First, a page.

Clip this column. Or, at least, remember this key point: Gordon Campbell's BC Liberal government is going to foist a "Fudge-It Budget" on British Columbians next February, just before it faces voters in a May provincial general election.
Simply, B.C.'s 2009-10 fiscal plan is going to have a deficit because the government's expenditures will exceed revenues. The Campbell government, however, will say otherwise, claiming instead that their budget is "balanced." That means they are going to have to "fudge" the books to show that revenues exceed expenditures, rather than the other way around.
Preparing to sail the red ink sea
B.C. will not be alone in this sea of red ink. A fiscal contagion is now engulfing governments across North America, hot on the heels of widespread economic dislocation following the global credit crunch.
In the United States, where sizeable deficits have wracked the federal government for most of the past decade, experts believe that a newly-elected president Barack Obama will inherit an annual shortfall of $1 trillion.
State governments also are suffering. Consider California, where governor Arnold Schwarzenegger has recalled the state legislature for an emergency session next month to combat a possible $17 billion deficit.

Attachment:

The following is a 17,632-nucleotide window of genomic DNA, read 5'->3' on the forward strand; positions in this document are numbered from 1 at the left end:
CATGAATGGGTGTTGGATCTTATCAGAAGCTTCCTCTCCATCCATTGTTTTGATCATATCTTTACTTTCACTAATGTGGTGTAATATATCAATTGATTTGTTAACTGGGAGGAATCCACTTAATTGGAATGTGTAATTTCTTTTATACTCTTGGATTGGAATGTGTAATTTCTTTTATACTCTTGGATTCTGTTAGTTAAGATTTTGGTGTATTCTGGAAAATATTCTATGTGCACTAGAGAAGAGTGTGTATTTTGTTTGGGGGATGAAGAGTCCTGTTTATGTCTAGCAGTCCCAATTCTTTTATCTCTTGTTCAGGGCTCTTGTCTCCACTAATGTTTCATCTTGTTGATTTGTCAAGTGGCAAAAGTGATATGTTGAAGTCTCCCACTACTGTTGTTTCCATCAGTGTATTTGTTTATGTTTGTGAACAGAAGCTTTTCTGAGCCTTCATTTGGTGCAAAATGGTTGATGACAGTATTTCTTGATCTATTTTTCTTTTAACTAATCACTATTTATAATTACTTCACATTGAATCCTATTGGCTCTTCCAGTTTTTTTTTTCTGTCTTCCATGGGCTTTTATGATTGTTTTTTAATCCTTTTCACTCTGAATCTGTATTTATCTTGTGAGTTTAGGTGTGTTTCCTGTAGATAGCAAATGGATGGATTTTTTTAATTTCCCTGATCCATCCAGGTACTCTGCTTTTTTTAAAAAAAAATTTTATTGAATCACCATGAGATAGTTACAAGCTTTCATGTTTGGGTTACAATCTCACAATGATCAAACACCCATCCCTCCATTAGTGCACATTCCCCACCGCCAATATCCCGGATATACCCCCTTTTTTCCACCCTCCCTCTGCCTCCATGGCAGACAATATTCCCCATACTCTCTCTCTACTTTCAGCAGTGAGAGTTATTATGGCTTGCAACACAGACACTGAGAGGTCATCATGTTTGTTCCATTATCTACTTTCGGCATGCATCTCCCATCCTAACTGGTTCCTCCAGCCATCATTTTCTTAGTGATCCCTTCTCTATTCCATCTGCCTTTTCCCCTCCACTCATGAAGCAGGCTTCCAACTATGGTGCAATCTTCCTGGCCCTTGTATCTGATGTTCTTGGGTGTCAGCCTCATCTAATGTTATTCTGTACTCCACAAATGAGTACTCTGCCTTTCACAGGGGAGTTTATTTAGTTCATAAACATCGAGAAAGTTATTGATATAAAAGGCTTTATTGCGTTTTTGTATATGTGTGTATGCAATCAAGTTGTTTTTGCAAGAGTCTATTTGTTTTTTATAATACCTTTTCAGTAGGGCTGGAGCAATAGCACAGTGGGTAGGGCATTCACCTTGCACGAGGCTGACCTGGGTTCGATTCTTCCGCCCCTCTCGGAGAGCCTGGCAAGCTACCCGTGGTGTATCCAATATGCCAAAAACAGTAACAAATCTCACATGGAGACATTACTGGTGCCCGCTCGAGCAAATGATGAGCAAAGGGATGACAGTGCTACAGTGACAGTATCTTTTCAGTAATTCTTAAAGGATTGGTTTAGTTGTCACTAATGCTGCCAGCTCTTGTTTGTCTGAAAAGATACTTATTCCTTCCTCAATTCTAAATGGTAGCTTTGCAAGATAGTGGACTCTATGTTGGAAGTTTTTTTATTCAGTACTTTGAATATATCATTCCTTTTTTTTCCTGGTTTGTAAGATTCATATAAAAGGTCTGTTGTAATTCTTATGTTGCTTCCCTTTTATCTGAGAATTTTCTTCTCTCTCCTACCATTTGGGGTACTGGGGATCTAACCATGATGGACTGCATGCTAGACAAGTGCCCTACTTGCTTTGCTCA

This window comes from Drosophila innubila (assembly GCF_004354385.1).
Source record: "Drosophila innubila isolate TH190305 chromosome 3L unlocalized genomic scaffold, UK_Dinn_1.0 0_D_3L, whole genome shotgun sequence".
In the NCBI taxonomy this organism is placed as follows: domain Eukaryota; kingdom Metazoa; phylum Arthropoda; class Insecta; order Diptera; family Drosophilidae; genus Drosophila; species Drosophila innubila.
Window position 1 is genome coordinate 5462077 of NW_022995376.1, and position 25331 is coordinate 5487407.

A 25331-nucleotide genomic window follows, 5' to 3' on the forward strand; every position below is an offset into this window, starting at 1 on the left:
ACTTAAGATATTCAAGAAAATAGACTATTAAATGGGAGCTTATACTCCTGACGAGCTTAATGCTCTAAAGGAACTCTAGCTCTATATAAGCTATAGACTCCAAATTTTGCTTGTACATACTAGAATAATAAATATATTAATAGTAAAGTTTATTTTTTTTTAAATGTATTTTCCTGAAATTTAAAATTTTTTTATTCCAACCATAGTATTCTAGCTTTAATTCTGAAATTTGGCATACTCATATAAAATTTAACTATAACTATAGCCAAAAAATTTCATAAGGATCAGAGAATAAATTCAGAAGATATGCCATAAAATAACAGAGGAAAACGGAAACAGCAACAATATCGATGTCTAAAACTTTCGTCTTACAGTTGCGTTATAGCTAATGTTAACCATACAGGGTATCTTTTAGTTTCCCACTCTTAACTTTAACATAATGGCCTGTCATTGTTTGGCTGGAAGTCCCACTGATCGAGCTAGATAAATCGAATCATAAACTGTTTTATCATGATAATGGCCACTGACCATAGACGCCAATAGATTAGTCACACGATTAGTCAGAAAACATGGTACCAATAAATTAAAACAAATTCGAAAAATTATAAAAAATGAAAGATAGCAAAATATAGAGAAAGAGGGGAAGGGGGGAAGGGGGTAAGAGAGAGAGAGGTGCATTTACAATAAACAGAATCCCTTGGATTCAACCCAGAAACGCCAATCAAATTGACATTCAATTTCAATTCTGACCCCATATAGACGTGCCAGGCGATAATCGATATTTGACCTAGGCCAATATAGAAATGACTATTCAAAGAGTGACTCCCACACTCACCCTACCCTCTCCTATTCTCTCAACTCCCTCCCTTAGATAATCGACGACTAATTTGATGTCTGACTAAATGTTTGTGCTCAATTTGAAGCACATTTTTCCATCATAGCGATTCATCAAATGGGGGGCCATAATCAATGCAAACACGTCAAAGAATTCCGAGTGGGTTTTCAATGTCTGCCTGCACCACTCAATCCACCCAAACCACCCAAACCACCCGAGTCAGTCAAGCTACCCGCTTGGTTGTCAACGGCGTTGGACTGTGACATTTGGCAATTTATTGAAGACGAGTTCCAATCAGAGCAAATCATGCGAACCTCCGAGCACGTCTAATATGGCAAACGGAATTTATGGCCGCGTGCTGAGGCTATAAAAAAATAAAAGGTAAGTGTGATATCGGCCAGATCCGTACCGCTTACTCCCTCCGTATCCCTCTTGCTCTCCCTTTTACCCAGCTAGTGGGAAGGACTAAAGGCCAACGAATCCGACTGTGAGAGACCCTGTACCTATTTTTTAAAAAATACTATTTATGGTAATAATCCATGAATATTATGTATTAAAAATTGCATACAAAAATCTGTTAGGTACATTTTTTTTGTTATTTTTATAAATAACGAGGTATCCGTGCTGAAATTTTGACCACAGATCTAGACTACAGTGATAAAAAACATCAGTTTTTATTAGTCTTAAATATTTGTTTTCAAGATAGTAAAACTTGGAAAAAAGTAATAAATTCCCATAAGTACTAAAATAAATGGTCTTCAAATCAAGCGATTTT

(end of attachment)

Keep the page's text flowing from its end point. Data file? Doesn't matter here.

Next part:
In Canada, TD Economics last week issued a special report under the headline, "Canada's federal government facing significant deficits." While our country is expected to stay in the black for the remainder of the current fiscal year (2008-09*), it's a much different story over the next two fiscal periods. According to the TD economists, expenditures could exceed revenues by $10.4 billion in 2009-10, and then $9.9 billion in 2010-11.
And just hours before Campbell's televised address to British Columbians, the Ontario finance minister admitted that despite cutting some expenditures and delaying others, his government anticipates the current year will end with a $500 million deficit -- this just months after the legislature passed a balanced budget. He refused to make any forecast for next year.
Premier changes his tune